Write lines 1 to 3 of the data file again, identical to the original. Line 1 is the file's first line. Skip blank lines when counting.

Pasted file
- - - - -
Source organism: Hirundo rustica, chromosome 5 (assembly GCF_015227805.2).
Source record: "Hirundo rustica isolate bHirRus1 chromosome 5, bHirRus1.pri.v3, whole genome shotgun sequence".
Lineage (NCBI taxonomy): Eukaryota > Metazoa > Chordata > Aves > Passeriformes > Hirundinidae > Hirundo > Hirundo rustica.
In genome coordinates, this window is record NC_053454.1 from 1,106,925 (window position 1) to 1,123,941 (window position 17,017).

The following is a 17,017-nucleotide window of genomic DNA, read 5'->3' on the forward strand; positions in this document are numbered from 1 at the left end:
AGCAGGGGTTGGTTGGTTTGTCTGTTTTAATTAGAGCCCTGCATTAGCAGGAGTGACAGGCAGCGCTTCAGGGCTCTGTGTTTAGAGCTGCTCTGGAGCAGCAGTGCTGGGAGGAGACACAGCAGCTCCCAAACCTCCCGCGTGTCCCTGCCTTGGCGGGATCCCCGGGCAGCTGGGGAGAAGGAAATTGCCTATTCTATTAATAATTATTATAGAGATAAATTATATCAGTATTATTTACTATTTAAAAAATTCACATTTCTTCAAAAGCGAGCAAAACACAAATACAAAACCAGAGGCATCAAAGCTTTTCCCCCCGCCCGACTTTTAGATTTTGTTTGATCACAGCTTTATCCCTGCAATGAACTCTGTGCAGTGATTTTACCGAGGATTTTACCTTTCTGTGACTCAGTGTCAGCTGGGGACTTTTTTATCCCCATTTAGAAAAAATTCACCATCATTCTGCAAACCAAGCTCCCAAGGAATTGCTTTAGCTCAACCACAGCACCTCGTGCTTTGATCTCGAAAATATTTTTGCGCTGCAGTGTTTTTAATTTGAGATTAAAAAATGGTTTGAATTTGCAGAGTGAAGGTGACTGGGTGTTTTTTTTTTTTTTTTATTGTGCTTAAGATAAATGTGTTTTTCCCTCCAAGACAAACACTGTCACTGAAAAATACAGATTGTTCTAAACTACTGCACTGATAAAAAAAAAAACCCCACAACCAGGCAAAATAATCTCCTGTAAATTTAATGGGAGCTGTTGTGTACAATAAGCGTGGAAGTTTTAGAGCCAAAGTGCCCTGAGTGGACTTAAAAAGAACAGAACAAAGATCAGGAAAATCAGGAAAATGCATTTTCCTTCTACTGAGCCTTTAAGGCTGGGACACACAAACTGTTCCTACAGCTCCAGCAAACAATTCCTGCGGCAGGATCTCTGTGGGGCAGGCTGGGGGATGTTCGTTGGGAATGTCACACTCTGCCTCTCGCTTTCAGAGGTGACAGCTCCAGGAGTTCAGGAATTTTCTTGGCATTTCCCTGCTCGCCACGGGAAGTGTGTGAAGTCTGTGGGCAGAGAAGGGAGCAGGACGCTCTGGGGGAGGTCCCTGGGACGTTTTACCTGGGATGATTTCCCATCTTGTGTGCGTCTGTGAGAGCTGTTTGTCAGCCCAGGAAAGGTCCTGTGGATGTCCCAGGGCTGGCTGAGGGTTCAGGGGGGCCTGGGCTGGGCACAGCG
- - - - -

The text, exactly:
Source organism: Hirundo rustica, chromosome 5 (assembly GCF_015227805.2).
Source record: "Hirundo rustica isolate bHirRus1 chromosome 5, bHirRus1.pri.v3, whole genome shotgun sequence".
Lineage (NCBI taxonomy): Eukaryota > Metazoa > Chordata > Aves > Passeriformes > Hirundinidae > Hirundo > Hirundo rustica.